(First published 5th April 2007)
This match is prompted by the Gilbert and George (G&G) retrospective at the Tate Modern (until 7th May) and a shared interest in eccentric stylisation in photography and other printing, in homosexual undertones and droll Camp pretence, in the work of McDermott and McGough (M&M).
G&G began as mainly performance artists in the late 60s; then turned to video and photographic documentation. But the photographic layouts quickly take on a distinctly schematic arrangement, not simply grids for a sequence or spatial record favoured by many Conceptual artists at the time, but stressing symmetry, reversal and inversion for images, together with striking hand-tinting, all countering any simple documentary value the grids might hold. The formality of their gestures and appearance (usually in suit and tie) is thus extended to the arrangement of the photographs, flagging a non-literal or symbolic meaning.
G&G play or personify more general themes, a grim residence (in the series Dusty Corners 1975) a struggle with alcohol (the Bloody Life series, 1975) inner city decay and frustration (The Dirty Words Pictures 1977). G&G enact these themes with marked restraint, for the emphasis is not on literal depiction, but a more removed or allegorical representation. The works are essentially about giving their images meaning, about the things they can stand for, sometimes stand against. Later the grids grow larger, the lighting more dramatic, additional images more numerous, including texts and other people, but essentially they continue to be ways in which G&G represent, on a remote or stylised level.
Throughout the 80s the greater use of high contrast lighting and tone, broad tinting and blank backgrounds all recall the 60s silkscreens of Andy Warhol, as do the heavy outlines to shapes, anticipated in the bold tracings to Warhol’s work in the
70s. Similarly, grids of postcards such as Coronation Cross (1981) unmistakeably carry his influence. But their use in symmetrical collage is G&G’s own and the influence abates with the use of digital photography, more elaborate graphics and captions, soft focus backgrounds and more graded colours and tones. G&G build a style that deals in meaning at a distance; that stylises the relation. The grid distances the single photograph or image, as do colour and contrast. The works revel in the attenuation of their photographic sources, in emblematic formations, juxtaposed icons and severe symmetries. Unfortunately the work does not therefore quite belong to either photography or painting, and suffers a little in influence.
Deliberate artifice, however, is central to Camp – the homosexual’s acute appreciation of appearances and decorum. While homosexuality is legitimate in many places nowadays, there remains a big difference between being permitted and accepted, as any minority knows. So Camp endures, as an expression of the convenience of pretence, for those that may conceal their identity to a largely disapproving world. G&G lack the seeming frivolity of Camp, but promote a strictly public, formal identity that is extended to absurd and Camp lengths.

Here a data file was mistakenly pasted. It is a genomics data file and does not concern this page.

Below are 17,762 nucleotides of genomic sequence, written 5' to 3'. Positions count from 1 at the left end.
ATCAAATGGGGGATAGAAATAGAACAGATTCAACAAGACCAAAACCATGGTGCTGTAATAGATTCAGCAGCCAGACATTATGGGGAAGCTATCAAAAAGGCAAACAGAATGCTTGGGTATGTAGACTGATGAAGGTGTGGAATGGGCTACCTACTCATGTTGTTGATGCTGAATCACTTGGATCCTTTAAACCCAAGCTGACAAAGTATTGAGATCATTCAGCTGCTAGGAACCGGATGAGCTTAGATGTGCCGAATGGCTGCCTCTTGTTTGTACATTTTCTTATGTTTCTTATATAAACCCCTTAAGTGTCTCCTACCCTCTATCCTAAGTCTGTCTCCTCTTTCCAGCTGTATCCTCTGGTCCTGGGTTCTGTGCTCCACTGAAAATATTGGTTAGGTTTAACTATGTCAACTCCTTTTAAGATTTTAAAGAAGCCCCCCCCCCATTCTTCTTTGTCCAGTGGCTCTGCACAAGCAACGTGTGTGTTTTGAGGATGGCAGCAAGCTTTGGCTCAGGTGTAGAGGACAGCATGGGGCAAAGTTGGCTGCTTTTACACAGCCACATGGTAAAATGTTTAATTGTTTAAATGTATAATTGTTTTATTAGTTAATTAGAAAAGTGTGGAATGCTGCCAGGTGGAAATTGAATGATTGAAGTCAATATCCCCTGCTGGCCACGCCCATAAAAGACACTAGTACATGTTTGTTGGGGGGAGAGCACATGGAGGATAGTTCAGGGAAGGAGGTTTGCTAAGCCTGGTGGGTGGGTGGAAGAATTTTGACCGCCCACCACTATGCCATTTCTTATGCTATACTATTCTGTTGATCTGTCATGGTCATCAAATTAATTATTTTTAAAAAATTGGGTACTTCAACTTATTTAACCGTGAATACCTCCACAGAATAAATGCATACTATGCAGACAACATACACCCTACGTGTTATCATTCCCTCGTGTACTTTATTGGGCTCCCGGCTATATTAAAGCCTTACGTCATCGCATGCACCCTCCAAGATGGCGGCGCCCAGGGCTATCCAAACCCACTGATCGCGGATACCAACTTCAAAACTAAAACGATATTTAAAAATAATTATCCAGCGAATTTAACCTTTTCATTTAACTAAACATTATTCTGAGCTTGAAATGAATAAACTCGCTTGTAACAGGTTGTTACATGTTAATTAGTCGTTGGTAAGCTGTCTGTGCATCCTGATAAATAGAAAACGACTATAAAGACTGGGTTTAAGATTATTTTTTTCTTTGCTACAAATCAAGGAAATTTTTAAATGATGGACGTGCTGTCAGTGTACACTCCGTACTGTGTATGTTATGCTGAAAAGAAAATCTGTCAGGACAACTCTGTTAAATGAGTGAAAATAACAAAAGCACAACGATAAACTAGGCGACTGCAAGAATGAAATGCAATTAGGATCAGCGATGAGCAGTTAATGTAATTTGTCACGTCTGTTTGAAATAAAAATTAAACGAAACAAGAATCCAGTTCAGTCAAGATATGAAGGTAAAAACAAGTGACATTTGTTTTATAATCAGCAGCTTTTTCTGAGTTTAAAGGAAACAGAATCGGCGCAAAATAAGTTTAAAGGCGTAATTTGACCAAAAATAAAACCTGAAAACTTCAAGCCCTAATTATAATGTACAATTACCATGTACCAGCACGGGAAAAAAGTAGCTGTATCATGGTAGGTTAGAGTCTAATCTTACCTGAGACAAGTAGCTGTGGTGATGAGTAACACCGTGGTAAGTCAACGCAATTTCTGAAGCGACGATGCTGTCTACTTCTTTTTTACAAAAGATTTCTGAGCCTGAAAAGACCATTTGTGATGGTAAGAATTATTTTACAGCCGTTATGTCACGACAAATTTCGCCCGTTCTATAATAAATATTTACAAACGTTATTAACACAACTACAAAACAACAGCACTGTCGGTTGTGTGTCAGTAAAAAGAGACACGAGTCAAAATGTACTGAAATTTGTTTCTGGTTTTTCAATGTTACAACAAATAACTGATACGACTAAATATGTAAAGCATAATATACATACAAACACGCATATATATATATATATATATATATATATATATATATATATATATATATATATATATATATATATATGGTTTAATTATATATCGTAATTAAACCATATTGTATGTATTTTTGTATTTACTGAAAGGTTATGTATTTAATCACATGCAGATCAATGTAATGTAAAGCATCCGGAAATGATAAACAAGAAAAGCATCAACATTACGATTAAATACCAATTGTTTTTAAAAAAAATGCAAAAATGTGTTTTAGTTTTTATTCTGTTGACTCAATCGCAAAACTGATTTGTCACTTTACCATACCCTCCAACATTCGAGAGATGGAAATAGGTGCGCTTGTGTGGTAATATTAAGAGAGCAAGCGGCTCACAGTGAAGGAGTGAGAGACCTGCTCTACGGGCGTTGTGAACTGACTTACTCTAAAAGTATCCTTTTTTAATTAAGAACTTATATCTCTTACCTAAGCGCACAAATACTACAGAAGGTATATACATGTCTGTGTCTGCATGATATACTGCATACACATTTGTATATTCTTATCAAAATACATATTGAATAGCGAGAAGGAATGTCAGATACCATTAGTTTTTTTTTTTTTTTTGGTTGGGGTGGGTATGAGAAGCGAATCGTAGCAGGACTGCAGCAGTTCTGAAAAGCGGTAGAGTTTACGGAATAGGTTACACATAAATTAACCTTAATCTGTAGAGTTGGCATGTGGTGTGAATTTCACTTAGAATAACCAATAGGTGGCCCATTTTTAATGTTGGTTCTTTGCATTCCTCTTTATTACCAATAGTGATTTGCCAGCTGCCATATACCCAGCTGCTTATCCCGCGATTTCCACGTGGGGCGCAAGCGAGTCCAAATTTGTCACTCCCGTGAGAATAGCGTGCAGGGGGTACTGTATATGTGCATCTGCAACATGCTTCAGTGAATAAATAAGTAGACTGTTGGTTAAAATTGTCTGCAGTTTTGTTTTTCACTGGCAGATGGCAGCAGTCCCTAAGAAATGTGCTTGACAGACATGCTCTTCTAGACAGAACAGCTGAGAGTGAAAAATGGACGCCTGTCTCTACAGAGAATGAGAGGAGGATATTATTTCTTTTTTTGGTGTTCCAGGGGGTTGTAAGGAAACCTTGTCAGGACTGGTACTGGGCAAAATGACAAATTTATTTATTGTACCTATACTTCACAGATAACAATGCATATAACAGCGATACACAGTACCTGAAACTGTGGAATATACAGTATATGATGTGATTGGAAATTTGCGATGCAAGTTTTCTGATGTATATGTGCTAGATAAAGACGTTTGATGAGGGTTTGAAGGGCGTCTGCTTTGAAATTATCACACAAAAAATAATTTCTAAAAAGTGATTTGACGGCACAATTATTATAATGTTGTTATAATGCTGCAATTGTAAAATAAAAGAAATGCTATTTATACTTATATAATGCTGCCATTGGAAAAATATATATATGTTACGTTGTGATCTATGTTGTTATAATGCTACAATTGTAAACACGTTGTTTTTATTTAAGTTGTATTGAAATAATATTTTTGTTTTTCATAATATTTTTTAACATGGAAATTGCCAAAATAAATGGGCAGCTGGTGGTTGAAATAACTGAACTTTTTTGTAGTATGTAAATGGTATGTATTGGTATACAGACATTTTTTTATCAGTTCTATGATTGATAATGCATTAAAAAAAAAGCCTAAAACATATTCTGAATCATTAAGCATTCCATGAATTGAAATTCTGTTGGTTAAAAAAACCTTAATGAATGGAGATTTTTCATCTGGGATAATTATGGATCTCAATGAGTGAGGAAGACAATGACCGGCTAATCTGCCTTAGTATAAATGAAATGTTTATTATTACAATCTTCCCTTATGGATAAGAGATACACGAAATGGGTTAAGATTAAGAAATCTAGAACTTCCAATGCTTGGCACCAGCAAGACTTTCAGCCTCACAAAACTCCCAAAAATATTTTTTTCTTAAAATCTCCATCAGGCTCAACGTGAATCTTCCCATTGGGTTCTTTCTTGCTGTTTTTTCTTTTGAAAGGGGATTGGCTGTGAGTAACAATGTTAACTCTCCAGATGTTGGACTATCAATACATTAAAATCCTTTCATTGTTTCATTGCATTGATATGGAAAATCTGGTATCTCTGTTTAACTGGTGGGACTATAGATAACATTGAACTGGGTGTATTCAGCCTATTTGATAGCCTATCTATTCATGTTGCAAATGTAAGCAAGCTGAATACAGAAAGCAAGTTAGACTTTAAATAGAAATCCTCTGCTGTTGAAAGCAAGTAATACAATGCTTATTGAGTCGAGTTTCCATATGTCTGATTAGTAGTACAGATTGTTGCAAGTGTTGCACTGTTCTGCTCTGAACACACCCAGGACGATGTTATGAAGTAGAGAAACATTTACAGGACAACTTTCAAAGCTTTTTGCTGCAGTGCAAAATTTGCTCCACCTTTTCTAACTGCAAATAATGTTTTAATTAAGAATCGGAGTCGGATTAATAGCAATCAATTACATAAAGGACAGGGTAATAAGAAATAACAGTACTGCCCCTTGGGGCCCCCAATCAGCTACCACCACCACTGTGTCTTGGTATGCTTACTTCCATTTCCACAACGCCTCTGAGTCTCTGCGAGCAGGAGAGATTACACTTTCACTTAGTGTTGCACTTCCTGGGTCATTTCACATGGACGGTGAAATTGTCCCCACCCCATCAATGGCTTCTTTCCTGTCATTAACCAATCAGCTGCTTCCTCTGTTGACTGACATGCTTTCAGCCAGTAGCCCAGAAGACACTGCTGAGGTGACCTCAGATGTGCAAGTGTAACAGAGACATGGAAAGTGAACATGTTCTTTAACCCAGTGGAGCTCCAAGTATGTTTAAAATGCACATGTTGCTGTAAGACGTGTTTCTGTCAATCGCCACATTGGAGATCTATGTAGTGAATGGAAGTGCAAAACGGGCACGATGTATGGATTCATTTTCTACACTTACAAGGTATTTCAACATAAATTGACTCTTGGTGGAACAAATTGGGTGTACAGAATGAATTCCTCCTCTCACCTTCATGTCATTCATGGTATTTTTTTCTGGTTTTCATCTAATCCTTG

By contrast, M&M do not so much build a style as adopt and redeploy established ones. Both partnerships deal in photography, G&G steadily augmenting and ornamenting it with graphics, M&M initially reviving late 19th and early 20th century techniques to produce pastiches that literally transform their surroundings. M&M also use painting to showcase past styles of illustration (quite Camp in itself) and particularly of dress for distinct eras. There, one style affects perception of the other. This is rich and complex material, although M&M are less inventive at exploiting differences there than say, Early Hockney.
Subsequently, M&M’s painting concentrates on more recent styles and depicts period décor, comic strips and other illustration to stand for a the 50s or 60s or expected conduct then. To proceed from décor and design to demeanour is a very familiar brand of Camp, to summon a period by its toys and toiletries, slightly less so, but period, while remote in just the way of G&G’s allegories, is perhaps too tame a target. Similarly, to represent female sadness in terms of tinted stills from 50s soap operas (or vice versa) is a little obvious or comfortable. The potency of Camp lies in discerning styles ignored or undetected. A familiar or accepted style really only signals the need for others, in the Camp camp.
Where G&G look for things and ways to stand for, M&M look for things and ways that stand for, and the difference is not just between work focussed upon the person as opposed to objects, unusual or familiar realms, but finally, to invoke Susan Sontag’s distinction, between High and Low Camp.